The Research Shows:
Infants of highly involved fathers are more cognitively competent at 6 months and score higher on the Bayley Scales of Infant Development.
School-aged children of involved fathers are also better academic achievers. They are more likely to get A’s, have better quantitative and verbal skills.
Children of involved fathers are more likely to enjoy school, have better attitudes toward school, participate in extracurricular activities, and graduate. They are also less likely to fail a grade, have poor attendance, or have behavior problems at school.
Children of involved fathers are more likely to become educationally mobile young adults with higher levels of economic and educational achievement, career success, occupational competency, and psychological well being.
Father involvement directly impacts the emotional well-being of children:
Father involvement is positively correlated with children experiencing overall life satisfaction.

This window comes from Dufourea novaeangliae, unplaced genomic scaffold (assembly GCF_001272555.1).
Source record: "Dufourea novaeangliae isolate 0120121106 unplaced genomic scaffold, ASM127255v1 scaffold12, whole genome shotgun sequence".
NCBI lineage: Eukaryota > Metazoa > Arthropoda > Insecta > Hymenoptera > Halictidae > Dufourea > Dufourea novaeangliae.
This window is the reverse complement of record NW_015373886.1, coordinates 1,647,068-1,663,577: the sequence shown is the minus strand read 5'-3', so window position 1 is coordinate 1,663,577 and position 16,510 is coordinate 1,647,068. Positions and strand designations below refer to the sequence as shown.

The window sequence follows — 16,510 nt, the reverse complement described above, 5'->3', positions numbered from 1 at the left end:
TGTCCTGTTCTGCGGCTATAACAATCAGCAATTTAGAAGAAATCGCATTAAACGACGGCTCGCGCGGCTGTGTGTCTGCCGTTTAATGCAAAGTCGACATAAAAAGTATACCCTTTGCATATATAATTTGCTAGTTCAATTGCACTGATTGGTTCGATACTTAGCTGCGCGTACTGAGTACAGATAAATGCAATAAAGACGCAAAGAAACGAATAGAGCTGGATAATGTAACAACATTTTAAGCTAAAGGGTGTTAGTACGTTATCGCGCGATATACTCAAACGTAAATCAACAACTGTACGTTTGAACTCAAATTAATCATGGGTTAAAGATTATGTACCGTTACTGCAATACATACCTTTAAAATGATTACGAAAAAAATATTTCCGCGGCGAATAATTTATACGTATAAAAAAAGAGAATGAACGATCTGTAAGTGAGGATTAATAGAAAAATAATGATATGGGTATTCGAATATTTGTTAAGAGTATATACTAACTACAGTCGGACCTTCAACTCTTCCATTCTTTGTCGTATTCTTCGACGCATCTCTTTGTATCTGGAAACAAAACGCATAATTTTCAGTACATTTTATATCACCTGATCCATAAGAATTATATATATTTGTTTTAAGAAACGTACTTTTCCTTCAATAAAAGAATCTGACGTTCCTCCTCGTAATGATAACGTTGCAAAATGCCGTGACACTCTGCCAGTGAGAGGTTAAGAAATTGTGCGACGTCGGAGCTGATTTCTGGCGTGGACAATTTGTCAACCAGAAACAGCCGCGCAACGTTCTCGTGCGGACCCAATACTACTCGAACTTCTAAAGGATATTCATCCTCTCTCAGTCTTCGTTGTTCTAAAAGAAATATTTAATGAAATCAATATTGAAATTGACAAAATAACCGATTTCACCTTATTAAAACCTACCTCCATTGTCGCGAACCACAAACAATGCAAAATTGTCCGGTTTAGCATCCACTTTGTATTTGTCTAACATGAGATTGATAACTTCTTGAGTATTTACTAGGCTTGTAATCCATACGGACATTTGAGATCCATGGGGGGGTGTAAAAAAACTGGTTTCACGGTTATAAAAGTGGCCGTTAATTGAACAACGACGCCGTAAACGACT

Children of involved fathers are more likely to demonstrate a greater tolerance for stress and frustration are more likely to grow up to be tolerant and understanding.
Young adults who had nurturing and available fathers while growing up are more likely to score high on measures of self acceptance and personal and social adjustment.
Father involvement is positively correlated with children’s overall social competence, maturity, and capacity for relatedness with others.
Children of involved fathers are more likely to have positive peer relations and be popular and well liked. Their peer relations are typified by less negativity, less aggression, less conflict, more reciprocity, more generosity, and more positive friendship qualities.
This significantly impacts the society these children create when they mature:
Father involvement protects children from engaging in delinquent behavior, and is associated with less substance abuse among adolescents, less delinquency, less drug use, truancy, and stealing, less drinking, and a lower frequency of externalizing and internalizing symptoms such as acting out, disruptive behavior, depression, sadness and lying.
Adolescents who strongly identified with their fathers were 80% less likely to have been in jail and 75% less likely to have become unwed parents.